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— Wikipedian —
Country  United States
Current location Portland, Oregon
Education and employment
Occupation Technical Support Representative
Account statistics
Joined June 1, 2006
Administrator No
Edit count 100,000+
Picture of the day
Ceiling of Sheikh Lotfollah Mosque

The domed ceiling of Sheikh Lotfollah Mosque, a 17th-century mosque located on the eastern side of Naqsh-e Jahan Square in Isfahan, Iran. The eight-fold symmetry of the dome's interior is created by rings of ornamental bands filled with arabesque patterns that become smaller and smaller towards the top. Such use of symmetry is common in Islamic architecture, which tends to emphasize aniconism through its use of geometric patterns and calligraphy.

Photograph: Phillip Maiwald
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Some of the earthquake articles that I've contributed to


This editor is a Master Editor IV and is entitled to display this Orichalcum Editor Star.
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Portland, Oregon
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LIFE This user has no life since he's/she's always on Wikipedia.
Wikipedia-logo-v2.svg This user is hopelessly addicted to editing Wikipedia.
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What did you do? This user includes edit summaries in his contributions and thinks that everybody should use these as well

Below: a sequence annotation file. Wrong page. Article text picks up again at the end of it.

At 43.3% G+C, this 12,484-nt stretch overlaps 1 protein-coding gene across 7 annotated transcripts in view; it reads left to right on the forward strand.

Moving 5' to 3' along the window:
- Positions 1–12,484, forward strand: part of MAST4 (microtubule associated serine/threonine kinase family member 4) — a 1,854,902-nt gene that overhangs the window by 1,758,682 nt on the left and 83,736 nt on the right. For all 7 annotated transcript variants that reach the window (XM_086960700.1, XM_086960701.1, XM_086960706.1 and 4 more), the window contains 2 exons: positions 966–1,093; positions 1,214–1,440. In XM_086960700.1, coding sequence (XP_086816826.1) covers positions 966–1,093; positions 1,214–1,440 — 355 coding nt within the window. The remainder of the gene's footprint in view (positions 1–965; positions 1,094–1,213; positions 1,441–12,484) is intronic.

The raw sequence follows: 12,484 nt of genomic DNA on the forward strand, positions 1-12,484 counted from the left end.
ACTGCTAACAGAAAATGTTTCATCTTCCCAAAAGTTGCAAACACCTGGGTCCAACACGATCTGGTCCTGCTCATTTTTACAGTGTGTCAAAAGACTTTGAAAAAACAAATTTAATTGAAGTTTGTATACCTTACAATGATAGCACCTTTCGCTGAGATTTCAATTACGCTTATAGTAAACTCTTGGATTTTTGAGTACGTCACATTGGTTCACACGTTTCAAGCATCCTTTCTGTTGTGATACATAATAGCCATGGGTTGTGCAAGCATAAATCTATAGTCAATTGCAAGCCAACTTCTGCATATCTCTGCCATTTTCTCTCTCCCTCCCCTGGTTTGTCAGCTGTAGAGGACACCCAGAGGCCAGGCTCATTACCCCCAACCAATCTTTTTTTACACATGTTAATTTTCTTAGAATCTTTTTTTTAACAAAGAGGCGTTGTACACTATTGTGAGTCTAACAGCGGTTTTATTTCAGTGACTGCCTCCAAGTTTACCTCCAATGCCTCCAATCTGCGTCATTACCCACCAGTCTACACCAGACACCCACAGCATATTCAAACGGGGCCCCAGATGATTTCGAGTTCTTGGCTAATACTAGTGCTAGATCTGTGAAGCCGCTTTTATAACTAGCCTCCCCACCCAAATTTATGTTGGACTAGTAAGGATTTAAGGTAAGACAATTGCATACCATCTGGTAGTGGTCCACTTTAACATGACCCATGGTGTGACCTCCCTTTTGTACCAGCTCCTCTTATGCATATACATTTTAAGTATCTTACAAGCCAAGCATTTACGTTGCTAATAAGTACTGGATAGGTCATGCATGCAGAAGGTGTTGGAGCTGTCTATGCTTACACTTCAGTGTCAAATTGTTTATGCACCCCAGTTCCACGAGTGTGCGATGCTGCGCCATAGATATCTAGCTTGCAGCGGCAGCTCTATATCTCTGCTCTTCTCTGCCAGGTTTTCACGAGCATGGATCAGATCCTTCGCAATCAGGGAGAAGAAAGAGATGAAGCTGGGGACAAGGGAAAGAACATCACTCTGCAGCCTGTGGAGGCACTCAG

Cessna.f172g.g-bgmp.arp.jpg This user has soloed a Cessna 172.
HondaCBR1000RR-002.jpg This user rides a Honda motorcycle.
Symbol support vote.svg This user helped promote 13 good articles on Wikipedia.
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Content – When I started here in January 2007 I was ready and willing to write, but before joining WP:Earthquakes in January 2012, there really wasn't much to write about. I found little projects here and there, but nothing compared to what I've been able to do with the earthquake articles. As opposed to just telling everyone how many people were squished, I found that it's satisfying to be able to tell a complete story about some of these incidents. There have been many articles that are lacking basics details and I found that an editor like myself can do a lot of damage with just an elementary understanding of seismology, so that is what I have been doing for the last couple of years. I know that people with traditional ideas of art won't understand this, but that's what the construction of these articles has become to me. A stack of books, a couple of subscriptions, and some spreadsheet-based catalogs have provided enough material to keep me going.